Many people get a bank account when they are young, maybe chosen and set up by their parents, and then keep using it for the rest of their life, never considering a change. Providers count on this loyalty, which is why you won't often find incentives added to your current account for free. If you want to get more out of your everyday banking, your best option is usually to switch.
You may have recently seen an advertisement from a bank or building society offering a switching incentive, such as £100, for moving over to them. While certainly tempting, it's important to consider the whole package before actually switching. If you can get 5% interest every year for the foreseeable future, this will likely end up being worth more than a one-off £100, especially if the account with the switching incentive comes with a monthly fee and the alternative doesn't.
There’s every chance that high interest accounts will offer higher rates than savings accounts. However, even if current accounts offer lower rates, there's still something to be said for using your current account as a high interest savings account. For one, the highest paying savings accounts -typically fixed rate bonds - tend to require you to set your funds aside for a long time, with no early access. A current account will generally allow unlimited easy access, as long as you fulfil the funding requirements.
Given that high interest accounts will only offer interest up to a certain amount, they are not convenient for stashing large amounts of money. A fixed rate bond as well as a competitive current account might be the best way to go.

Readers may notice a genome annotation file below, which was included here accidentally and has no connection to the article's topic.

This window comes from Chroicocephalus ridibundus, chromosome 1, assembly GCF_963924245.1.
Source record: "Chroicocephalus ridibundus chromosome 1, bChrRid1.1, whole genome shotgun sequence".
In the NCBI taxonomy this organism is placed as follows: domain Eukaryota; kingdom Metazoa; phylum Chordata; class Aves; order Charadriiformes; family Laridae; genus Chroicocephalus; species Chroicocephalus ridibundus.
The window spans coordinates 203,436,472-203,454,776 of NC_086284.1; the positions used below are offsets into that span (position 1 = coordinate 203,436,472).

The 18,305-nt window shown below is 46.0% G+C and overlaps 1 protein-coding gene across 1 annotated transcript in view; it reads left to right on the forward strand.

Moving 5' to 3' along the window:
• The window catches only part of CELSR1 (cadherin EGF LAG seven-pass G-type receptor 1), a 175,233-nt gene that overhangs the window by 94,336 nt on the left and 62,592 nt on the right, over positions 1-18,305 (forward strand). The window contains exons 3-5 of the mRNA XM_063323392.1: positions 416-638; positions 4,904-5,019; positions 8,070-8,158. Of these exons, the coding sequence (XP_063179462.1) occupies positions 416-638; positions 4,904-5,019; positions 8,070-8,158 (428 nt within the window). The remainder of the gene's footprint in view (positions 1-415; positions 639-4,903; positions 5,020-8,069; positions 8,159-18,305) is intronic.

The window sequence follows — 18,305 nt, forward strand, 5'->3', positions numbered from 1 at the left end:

If you've decided to switch to a high interest current account, remember that the provider will run a credit check, so make sure your credit score is up to scratch. With every credit check slightly reducing your credit score, you may also want to think twice about opening multiple high interest accounts, especially if you're planning to apply for a mortgage soon.
Once you've decided on a current account, and you're sure you fulfil all the eligibility requirements, the process should be straightforward. Check if the bank or building society you're looking to switch to is part of the Current Account Switch Service. This service guarantees that your account, including all your direct debits and standing orders, is switched over within seven days. Almost all providers will offer this nowadays, so you shouldn't have to do anything after your application has been accepted except wait for your new card and banking details.